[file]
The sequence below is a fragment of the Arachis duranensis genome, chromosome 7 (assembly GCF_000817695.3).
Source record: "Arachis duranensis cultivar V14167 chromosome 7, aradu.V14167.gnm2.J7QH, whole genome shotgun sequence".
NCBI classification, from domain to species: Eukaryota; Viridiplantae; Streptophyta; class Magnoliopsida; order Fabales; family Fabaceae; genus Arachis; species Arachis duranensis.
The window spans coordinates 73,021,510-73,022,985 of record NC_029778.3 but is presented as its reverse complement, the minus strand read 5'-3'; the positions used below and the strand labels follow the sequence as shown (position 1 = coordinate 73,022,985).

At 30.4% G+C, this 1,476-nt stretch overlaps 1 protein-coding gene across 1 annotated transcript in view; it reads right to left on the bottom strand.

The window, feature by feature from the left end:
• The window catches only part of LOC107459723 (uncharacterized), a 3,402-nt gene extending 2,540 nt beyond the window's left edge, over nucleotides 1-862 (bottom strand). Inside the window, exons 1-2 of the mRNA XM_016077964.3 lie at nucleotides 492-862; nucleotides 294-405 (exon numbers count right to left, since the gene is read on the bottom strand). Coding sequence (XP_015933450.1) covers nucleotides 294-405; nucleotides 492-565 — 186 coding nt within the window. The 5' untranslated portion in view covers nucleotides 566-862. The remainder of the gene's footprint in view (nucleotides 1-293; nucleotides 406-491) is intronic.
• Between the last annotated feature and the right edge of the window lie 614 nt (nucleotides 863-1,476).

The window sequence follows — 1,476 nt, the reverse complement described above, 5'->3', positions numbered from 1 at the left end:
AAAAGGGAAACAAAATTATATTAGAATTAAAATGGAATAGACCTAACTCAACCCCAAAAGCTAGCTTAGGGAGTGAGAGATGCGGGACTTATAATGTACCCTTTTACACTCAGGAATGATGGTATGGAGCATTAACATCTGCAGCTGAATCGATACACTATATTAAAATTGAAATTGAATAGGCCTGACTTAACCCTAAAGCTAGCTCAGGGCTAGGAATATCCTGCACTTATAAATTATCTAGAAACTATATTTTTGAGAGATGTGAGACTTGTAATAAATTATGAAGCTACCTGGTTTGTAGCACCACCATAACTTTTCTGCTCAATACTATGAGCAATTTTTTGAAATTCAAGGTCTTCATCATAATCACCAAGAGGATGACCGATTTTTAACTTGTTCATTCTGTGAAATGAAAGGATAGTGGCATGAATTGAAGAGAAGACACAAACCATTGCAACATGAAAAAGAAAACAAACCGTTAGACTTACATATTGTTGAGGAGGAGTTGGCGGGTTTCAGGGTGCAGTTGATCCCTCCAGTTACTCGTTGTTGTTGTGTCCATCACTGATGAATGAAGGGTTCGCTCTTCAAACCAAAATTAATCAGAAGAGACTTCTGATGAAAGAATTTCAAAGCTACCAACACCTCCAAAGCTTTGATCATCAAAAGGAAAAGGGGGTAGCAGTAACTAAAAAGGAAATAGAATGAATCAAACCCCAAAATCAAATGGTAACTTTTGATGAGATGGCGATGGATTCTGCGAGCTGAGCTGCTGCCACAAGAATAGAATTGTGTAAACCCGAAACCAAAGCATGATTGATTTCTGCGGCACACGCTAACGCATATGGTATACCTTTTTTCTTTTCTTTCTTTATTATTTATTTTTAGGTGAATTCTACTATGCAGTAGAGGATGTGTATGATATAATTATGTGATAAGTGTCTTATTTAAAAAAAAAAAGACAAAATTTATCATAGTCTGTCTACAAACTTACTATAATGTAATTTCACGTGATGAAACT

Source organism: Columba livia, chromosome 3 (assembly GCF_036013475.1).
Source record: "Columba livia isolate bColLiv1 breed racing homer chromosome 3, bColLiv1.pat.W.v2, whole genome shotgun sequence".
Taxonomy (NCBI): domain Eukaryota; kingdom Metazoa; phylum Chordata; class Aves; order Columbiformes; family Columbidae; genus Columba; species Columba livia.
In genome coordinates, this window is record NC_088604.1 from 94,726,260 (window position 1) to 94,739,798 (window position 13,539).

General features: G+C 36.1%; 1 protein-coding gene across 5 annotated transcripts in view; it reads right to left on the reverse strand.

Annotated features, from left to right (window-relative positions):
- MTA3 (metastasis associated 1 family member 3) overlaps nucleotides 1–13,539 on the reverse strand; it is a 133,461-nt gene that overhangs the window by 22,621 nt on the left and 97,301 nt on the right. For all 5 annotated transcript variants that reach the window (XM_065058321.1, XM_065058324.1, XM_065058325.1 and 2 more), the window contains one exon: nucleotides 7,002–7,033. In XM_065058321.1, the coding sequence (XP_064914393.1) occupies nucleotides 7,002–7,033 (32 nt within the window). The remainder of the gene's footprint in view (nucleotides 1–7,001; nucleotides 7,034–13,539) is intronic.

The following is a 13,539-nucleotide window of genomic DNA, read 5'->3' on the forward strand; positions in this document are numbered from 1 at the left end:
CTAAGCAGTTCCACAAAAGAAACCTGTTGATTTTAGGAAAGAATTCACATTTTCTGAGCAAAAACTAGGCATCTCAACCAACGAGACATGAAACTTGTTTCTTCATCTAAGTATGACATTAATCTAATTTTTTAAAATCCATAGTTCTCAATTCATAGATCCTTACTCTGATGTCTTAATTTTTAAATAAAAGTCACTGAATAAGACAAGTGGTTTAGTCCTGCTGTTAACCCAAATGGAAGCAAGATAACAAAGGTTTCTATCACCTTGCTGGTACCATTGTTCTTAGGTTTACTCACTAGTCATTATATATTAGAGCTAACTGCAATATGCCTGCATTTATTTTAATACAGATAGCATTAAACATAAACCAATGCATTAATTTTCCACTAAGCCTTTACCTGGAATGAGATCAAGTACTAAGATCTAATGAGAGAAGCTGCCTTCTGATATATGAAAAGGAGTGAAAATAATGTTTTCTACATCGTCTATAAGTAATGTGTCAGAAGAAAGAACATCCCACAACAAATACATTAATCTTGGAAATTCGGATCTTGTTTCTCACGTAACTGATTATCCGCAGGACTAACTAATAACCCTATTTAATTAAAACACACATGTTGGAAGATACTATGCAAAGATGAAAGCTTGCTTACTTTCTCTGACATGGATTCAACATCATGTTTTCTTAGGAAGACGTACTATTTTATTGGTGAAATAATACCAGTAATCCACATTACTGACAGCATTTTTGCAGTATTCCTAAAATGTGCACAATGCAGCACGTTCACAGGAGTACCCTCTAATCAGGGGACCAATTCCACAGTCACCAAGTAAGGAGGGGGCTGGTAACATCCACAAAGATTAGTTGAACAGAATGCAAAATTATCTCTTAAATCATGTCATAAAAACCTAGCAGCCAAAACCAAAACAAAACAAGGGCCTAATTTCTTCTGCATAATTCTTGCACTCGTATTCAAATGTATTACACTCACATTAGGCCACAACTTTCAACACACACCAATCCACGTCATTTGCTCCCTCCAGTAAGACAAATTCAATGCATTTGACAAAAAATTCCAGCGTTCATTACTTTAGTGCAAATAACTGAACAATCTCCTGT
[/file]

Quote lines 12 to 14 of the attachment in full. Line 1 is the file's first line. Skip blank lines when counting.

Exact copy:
Source record: "Columba livia isolate bColLiv1 breed racing homer chromosome 3, bColLiv1.pat.W.v2, whole genome shotgun sequence".
Taxonomy (NCBI): domain Eukaryota; kingdom Metazoa; phylum Chordata; class Aves; order Columbiformes; family Columbidae; genus Columba; species Columba livia.
In genome coordinates, this window is record NC_088604.1 from 94,726,260 (window position 1) to 94,739,798 (window position 13,539).